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Divers Remove Invasive Surgeonfish

14.01.2015
Divers Remove Invasive Surgeonfish

Around the end of November two female scuba divers at a dive site in Palm Beach (Florida USA) County's Blue Heron Bridge saw and photographed a small four inch long yellow fish then have never seen before. Being unable to identify it, the two divers, Deb Devers and Lureen Ferretti, sent photographs of it to the Reef Environmental Education Foundation (REEF). REEF is a non-profit organization founded for the purpose of protecting reefs around the world. In recent years, its protection efforts for the Gulf of Mexico and Caribbean Sea reefs have brought it into the fight against the invasive Lion fish. The Lionfish, a native of the Pacific, has reduced fish stocks in the Caribbean drastically. Invasive species occur in many locations around the world often with devastating impact.REEF has become the regional clearing house for reports of invasive species.

"They weren't sure what it was, but they knew it was something that doesn't belong here," REEF director of special projects Lad Akins said. Akins said their instincts were right on: the fish was a mimic lemon peel surgeonfish native to the Indo-Pacific and the first of its kind documented in Florida waters.

Mimic Lemon Surgeon Fish

The Mimic Lemon Peel Tang or Surgeonfish, also known as the Mimic Surgeon, or Chocolate Surgeonfish, has an oval, yellow body while a juvenile. It has blue highlights around the eyes and gill covers, mimicking the Lemonpeel Angelfish. That angelfish has few predators as its spine contains sharp quills. As the fish gets older it will grow larger than the angelfish it mimics. Based on the coloring the fish was still a juvenile. The question remains how it got there and are there others.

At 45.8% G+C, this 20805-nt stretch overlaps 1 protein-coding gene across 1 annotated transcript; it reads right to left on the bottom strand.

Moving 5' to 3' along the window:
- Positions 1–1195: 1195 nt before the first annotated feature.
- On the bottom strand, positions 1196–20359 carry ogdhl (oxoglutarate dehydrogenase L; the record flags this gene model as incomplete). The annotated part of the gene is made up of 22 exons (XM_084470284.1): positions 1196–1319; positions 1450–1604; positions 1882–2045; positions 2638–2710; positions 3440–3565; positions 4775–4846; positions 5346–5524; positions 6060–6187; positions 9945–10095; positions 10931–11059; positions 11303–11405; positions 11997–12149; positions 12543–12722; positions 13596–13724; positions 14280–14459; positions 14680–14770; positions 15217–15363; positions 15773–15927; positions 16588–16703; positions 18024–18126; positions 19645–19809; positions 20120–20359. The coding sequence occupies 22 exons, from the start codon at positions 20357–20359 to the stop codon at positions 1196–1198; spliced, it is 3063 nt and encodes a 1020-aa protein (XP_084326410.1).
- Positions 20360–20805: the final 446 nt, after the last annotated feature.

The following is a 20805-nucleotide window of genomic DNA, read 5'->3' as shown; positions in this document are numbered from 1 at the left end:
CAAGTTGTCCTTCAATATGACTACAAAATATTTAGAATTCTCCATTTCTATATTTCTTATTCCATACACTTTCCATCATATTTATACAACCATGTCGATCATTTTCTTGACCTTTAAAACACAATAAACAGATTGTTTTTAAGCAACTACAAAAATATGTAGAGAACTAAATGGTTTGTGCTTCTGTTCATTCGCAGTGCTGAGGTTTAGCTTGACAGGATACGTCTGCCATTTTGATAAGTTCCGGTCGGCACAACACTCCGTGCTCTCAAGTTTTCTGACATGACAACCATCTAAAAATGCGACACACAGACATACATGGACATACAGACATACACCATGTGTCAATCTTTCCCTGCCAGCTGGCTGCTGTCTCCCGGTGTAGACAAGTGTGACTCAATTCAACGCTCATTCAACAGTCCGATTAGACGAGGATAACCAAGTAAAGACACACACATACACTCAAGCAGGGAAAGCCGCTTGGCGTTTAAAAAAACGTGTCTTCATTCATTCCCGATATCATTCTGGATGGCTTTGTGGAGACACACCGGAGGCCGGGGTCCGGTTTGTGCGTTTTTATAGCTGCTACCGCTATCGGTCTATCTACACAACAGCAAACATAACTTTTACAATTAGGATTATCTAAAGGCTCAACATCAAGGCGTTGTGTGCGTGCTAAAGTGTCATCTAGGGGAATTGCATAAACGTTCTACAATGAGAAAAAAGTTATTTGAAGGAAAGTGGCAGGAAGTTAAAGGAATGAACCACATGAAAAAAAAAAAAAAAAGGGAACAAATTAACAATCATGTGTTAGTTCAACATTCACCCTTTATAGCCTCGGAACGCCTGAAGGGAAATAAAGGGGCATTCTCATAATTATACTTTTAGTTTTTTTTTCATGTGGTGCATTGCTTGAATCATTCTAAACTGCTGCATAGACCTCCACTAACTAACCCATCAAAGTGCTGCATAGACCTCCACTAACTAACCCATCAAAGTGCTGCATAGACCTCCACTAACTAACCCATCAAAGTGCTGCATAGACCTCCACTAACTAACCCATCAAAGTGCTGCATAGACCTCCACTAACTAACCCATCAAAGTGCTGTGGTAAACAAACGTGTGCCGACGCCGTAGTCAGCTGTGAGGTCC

Deb Devers and Lureen Ferretti kept track of the fish and when they were informed that it was a possible danger, they captured it using hand nets. The fish was donated to an aquarium in Canada.

Over the years a number of invasive species had been found and removed before they became a problem. In 1999 and 2002, four large Indo-Pacific batfish were capture from Molasses Reef in Key Largo. In 2009, a whitetail dascyllus damselfish was discovered at the same Blue Heron Bridge. In 2012, two Miami divers speared an exotic humpback grouper. In the past there was not much concern about invasive species, in fact, in some cases they were deliberately brought in. However, those experiences showed that the effects cannot be reliably predicted and the policy now is to remove as soon as possible.

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